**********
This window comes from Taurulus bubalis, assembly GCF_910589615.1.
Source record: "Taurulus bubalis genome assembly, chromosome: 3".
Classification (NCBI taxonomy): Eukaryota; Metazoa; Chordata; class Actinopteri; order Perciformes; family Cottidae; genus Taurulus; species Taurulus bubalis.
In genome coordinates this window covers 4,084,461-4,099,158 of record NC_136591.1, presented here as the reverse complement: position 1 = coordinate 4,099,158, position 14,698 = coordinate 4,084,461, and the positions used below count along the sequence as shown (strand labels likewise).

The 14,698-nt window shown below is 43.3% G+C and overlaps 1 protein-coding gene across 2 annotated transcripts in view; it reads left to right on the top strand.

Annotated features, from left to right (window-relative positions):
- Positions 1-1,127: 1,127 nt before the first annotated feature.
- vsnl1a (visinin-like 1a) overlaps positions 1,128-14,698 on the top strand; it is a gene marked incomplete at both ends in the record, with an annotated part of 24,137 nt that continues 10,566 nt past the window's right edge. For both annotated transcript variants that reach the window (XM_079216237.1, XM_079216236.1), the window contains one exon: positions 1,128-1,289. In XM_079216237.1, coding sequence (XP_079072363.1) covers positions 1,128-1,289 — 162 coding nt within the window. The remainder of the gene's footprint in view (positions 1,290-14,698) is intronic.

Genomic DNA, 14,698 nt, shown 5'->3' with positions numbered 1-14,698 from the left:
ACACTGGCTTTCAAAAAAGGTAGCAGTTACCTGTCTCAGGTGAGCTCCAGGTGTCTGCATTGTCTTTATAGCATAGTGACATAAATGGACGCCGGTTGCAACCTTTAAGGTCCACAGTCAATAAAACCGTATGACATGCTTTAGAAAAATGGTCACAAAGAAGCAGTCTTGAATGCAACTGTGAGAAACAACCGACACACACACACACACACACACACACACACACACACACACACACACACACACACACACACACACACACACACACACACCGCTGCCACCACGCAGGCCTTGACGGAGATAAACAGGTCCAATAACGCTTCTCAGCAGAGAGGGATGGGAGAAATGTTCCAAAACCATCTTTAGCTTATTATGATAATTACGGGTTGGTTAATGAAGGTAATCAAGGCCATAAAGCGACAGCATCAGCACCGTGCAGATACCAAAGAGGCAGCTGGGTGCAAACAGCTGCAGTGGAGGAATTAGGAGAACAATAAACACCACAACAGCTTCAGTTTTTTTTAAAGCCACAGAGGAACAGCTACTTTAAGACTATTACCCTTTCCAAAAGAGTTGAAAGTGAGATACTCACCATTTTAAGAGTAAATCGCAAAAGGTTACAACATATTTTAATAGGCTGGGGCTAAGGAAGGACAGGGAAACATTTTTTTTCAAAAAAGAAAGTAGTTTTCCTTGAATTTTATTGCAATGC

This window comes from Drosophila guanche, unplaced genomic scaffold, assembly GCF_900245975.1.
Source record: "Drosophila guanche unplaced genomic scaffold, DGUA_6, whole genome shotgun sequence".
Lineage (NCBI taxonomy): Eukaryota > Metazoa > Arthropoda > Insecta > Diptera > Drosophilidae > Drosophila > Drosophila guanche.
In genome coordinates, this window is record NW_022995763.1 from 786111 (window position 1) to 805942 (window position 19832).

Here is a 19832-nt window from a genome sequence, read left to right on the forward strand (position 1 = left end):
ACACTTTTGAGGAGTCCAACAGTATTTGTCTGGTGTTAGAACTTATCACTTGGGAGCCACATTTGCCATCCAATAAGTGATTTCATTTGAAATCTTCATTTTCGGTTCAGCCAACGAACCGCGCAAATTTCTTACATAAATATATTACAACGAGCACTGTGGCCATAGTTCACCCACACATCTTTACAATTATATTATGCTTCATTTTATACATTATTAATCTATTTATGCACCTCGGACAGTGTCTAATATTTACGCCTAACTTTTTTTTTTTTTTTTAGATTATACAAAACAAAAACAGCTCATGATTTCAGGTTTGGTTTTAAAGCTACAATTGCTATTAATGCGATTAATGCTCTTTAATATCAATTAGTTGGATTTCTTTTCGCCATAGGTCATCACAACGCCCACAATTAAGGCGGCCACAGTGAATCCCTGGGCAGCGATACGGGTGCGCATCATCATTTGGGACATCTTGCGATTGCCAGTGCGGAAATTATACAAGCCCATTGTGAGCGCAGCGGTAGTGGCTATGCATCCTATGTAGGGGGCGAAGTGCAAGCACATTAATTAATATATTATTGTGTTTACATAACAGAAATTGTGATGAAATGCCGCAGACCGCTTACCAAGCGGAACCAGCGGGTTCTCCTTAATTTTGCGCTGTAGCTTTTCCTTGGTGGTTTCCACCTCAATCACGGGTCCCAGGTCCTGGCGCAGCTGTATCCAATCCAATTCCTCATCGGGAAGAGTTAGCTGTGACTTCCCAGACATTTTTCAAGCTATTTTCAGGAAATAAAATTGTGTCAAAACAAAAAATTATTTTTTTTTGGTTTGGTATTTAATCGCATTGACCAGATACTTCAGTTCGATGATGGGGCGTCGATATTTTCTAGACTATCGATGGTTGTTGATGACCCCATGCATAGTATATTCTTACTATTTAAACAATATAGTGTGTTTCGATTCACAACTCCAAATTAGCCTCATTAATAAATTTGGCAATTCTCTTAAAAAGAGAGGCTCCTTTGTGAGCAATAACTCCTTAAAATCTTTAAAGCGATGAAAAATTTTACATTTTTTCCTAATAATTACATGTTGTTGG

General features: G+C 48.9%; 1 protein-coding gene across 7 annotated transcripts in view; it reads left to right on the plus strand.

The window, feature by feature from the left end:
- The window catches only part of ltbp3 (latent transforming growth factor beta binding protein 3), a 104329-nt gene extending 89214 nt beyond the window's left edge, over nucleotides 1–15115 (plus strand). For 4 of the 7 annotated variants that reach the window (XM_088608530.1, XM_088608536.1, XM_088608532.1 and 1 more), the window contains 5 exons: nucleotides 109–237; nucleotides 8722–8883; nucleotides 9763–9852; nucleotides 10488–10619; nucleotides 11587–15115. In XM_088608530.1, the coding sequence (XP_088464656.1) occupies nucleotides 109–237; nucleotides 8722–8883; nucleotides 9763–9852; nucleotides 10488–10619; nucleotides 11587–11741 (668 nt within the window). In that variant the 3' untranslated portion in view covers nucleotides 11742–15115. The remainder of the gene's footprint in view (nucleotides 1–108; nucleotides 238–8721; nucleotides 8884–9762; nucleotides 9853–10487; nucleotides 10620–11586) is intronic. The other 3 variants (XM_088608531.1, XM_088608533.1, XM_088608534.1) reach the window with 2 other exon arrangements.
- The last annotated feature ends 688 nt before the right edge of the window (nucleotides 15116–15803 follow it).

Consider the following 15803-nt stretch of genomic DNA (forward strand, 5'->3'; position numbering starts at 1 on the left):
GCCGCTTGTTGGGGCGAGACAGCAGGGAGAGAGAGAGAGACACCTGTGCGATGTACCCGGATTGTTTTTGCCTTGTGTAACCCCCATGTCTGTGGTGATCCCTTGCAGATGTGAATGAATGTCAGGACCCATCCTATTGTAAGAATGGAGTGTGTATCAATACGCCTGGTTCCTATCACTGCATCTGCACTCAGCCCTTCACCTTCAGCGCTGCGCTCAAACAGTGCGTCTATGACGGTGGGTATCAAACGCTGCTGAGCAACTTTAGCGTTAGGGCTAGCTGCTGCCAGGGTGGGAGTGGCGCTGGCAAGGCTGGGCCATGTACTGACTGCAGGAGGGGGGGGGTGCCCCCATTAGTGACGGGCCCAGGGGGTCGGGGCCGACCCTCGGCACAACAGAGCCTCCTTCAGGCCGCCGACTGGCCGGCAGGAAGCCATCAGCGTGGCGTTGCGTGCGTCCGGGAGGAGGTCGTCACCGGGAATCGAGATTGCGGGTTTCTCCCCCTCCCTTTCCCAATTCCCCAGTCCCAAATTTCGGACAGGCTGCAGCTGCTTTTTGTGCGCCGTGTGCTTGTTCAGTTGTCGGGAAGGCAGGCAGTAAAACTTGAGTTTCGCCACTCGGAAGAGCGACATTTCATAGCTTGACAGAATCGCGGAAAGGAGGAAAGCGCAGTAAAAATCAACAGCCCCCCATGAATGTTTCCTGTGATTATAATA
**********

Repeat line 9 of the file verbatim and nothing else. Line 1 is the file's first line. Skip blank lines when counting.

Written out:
Genomic DNA, 14,698 nt, shown 5'->3' with positions numbered 1-14,698 from the left: